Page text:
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Fertilizers, Manures and Feeding
Flowering Plants
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Fertilizers, Manures and Feeding

Plant nutrients are much the same as what we need. These are nitrogen, carbon, oxygen, hydrogen and minerals. The only real difference is in the form. While the plants take these in simpler forms, we take them as finished products, usually made by plants or by animals feeding on plants.

Nitrogen, Phosphorus and Potassium (detailed below) are categorised as Macronutrients as they are the main nutrients consumed maximally by the plants.

Nitrogen is the key element found in chlorophyll (photosynthesizer) and every other cell too. It is stored mainly in the seed in the form of protein. It is the most important element for plant development. Deficiency of nitrogen can be seen when the leaves are pale and thin, and growth is retarded. Excess of nitrogen increases stem and leaf growth at the expense of flowers making the leaves and stems tender, thus inviting pests.

Sources: Natural sources are animal excreta, bird droppings, dead animals and decaying proteins like seeds. Rainwater also contains nitrogen in the form of nitrous oxide, which is created by lightening.

Urea, though found naturally in the soil, is artificially produced and is the richest source of nitrogen (46 per cent). Urea acts very quickly, and is seen by the color of leaves becoming dark, within one or two days of application. Cowdung manure contains about two per cent of nitrogen, which is sufficient for flowers, indoor plants and low yielding crops. Another source is neem cake, which is made from neem seeds and contains 15 per cent nitrogen. This 'is a slow acting nitrogenous fertilizer, with sufficient nitrogen to last several months. The added bonus is that it is also a natural soil insecticide.

Phosphorus is an essential element for healthy development of the roots and flowers. It is also important for the setting of fruits. If leaves are stunted, have a purple or red discolouration they are signs of deficiency. It is useful to mix this element near the root zone, at the time of planting, sowing and before flowering. Since the commonly available sources of phosphorus are not soluble in water, it will not suffice to sprinkle it on top. A few holes, about three inches deep, can be made with a stick, and the phosphorus put in the holes. This is especially good for potted plants.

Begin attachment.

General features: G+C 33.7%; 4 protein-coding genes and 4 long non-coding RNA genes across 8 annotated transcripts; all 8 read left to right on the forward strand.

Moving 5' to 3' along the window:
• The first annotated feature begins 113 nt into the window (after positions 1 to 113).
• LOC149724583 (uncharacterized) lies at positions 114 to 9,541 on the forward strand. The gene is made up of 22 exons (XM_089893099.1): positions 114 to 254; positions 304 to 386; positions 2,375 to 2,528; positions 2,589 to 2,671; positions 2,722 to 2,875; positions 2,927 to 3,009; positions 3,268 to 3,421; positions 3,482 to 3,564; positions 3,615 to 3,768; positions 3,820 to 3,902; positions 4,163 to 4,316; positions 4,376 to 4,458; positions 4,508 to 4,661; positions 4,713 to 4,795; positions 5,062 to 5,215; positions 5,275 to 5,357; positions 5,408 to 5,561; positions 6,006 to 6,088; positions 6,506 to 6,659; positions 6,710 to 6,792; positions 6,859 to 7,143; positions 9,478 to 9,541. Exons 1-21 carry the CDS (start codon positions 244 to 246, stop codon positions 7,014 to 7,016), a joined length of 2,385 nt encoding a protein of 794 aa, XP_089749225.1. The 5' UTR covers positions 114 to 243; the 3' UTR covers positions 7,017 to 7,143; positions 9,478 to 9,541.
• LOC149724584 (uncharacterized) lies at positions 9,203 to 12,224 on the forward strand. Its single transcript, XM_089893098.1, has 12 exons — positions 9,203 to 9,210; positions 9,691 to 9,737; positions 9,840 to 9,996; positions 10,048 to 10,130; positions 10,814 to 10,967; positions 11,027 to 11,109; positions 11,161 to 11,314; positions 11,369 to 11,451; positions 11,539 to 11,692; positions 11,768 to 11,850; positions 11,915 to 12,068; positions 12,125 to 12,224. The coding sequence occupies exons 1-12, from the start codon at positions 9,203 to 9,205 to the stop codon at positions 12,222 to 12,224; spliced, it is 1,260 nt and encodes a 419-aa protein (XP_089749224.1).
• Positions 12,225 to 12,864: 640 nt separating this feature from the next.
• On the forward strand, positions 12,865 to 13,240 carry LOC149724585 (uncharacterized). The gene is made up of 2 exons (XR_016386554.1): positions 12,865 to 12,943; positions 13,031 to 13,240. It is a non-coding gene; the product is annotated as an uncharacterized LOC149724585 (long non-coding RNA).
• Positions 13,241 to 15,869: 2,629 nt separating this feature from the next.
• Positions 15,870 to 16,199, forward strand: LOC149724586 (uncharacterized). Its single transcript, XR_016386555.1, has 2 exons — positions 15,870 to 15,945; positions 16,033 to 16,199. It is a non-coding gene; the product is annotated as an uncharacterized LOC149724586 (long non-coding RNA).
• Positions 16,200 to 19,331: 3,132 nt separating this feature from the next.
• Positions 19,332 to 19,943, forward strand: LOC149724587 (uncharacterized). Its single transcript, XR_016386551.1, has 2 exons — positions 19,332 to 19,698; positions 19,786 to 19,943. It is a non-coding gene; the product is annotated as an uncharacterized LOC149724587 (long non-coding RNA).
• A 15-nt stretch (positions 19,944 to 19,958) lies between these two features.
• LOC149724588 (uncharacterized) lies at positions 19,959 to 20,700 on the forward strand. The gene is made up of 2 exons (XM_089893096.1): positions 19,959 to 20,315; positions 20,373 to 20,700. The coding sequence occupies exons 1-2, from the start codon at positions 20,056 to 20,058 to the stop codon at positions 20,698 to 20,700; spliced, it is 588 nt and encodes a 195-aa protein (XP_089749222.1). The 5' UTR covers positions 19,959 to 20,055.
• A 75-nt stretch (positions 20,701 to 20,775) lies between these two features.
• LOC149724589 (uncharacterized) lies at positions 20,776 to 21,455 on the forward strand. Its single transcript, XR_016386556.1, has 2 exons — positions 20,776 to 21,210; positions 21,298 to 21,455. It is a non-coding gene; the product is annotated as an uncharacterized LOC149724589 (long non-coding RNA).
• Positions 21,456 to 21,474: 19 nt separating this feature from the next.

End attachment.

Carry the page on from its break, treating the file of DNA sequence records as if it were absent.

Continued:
Sources: The natural sources are the bones of dead animals, and bone-meal is often used to supplement phosphorous in the soil. Bone-meal releases phosphorus rather slowly, and so must be blended into the soil well before it is needed, that is, before the root or flower formation. Superphosphate is a rich and semi-synthetic source of phosphorus, containing 16 per cent of it. It comes in the form of small globules, and should not be crushed, as then some of it may be lost by chemical action of the soil before it is absorbed. Being concentrated, it may cause harm if it comes in direct contact with tender roots, so it is best if it is placed at a little distance (five cm) away from the germinating seeds. Cowdung manure contains only one per cent of phosphorus, but is quicker in acting as compared to bone-meal.

Potassium is abundant in clay soils and should be added to other soils. It is especially important for ripening of fruits and vegetables', and deepens the color of flowers. It also toughens the plants, making them better able to withstand pests, diseases and extreme weather conditions. It is crucial for water distribution within the plant. Potash deficiency can be noticed when leaves turn yellowish and brownish at tips and margins. Leaves may turn under at the edge.

Sources: Cowdung manure-one per cent, wood ash-five per cent, murate of potash-68 per cent.

Secondary nutrients are calcium, magnesium, sulphur, etc. These elements are taken by plants from the soil, and used for their growing functions. Generally they are present in sufficient quantities in most soils, and seldom need to be added to the home garden.

Micronutrients are essential for plant functions, even though in very small amounts. They are found in salts of boron, copper, zinc and, manganese, among others. The presence of these nutrients ensures good photosynthesis and assimilation process, as well as metabolism of carbohydrates and proteins. These are found mainly in organic manure, and commercially available plant foods.